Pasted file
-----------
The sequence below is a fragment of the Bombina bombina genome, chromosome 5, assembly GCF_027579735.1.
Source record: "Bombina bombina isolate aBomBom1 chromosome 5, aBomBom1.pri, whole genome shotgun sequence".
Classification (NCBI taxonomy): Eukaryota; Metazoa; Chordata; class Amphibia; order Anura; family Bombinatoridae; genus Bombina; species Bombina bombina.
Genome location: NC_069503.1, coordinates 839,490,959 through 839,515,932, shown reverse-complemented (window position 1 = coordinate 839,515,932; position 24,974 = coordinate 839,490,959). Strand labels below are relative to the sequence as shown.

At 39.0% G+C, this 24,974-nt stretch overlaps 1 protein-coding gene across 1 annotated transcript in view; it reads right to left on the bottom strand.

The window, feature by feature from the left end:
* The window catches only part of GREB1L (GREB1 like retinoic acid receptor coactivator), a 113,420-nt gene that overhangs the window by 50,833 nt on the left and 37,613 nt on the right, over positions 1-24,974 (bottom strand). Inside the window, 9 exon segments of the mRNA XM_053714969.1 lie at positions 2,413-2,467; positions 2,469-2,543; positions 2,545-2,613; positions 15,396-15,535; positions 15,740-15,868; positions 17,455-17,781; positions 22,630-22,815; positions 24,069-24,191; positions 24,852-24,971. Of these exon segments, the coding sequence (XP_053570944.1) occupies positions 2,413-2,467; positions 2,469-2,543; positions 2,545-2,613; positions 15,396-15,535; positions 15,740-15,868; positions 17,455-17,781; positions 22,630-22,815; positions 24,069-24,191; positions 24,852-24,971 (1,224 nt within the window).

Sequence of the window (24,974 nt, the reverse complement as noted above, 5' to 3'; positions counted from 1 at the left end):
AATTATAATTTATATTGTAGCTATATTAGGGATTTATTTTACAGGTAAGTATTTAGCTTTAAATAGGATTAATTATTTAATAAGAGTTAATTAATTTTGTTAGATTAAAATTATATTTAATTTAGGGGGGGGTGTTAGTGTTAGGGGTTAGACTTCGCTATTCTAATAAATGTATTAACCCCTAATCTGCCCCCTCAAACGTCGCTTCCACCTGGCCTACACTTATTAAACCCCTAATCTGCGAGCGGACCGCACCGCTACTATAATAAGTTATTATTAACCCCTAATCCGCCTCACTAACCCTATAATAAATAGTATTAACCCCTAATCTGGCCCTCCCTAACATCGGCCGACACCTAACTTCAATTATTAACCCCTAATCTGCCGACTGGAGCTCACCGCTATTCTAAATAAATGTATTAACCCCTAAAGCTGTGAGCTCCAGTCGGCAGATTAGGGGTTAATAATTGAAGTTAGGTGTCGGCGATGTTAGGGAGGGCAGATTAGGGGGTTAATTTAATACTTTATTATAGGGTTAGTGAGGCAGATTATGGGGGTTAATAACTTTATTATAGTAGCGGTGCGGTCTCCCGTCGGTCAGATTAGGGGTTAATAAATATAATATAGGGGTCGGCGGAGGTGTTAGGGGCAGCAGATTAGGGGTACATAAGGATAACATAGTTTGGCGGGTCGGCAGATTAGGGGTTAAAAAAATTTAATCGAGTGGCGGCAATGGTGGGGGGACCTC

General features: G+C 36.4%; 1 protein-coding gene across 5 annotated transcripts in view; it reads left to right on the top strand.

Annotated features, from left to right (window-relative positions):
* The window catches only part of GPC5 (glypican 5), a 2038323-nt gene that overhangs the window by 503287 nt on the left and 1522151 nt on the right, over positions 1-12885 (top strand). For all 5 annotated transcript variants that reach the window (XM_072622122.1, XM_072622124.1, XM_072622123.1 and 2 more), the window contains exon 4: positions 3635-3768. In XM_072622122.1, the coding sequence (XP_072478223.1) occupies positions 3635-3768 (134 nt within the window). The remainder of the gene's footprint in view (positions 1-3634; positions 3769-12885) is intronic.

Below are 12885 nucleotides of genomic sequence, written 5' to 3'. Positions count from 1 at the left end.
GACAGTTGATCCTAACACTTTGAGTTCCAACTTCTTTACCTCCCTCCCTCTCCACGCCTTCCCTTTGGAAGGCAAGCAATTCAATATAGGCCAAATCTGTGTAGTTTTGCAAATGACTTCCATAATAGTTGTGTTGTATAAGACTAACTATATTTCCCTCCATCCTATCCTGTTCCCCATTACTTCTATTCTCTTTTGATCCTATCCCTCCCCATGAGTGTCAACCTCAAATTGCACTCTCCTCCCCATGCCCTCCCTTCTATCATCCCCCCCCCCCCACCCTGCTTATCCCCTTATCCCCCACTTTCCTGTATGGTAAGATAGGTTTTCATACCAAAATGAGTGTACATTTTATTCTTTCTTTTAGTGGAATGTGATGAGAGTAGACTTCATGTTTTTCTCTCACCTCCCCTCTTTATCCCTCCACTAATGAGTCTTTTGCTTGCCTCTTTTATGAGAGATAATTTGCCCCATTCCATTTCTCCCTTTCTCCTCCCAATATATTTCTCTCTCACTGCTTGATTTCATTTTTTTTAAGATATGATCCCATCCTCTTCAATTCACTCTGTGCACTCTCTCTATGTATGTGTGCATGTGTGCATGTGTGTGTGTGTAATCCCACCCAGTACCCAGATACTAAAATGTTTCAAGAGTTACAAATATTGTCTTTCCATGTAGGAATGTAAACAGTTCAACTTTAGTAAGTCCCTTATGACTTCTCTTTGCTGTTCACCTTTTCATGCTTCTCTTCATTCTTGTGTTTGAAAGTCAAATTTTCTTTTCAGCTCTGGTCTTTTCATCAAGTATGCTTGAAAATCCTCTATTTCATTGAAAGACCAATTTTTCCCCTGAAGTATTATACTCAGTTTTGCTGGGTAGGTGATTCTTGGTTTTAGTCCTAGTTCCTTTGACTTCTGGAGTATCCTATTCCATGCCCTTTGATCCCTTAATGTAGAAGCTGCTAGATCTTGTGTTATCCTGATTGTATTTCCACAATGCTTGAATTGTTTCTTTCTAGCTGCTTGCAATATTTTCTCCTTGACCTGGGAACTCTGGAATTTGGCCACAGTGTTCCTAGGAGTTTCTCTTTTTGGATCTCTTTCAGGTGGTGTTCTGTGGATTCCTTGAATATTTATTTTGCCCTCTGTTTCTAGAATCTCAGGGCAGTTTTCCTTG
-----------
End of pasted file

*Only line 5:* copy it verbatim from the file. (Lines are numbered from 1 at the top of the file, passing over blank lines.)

At 39.0% G+C, this 24,974-nt stretch overlaps 1 protein-coding gene across 1 annotated transcript in view; it reads right to left on the bottom strand.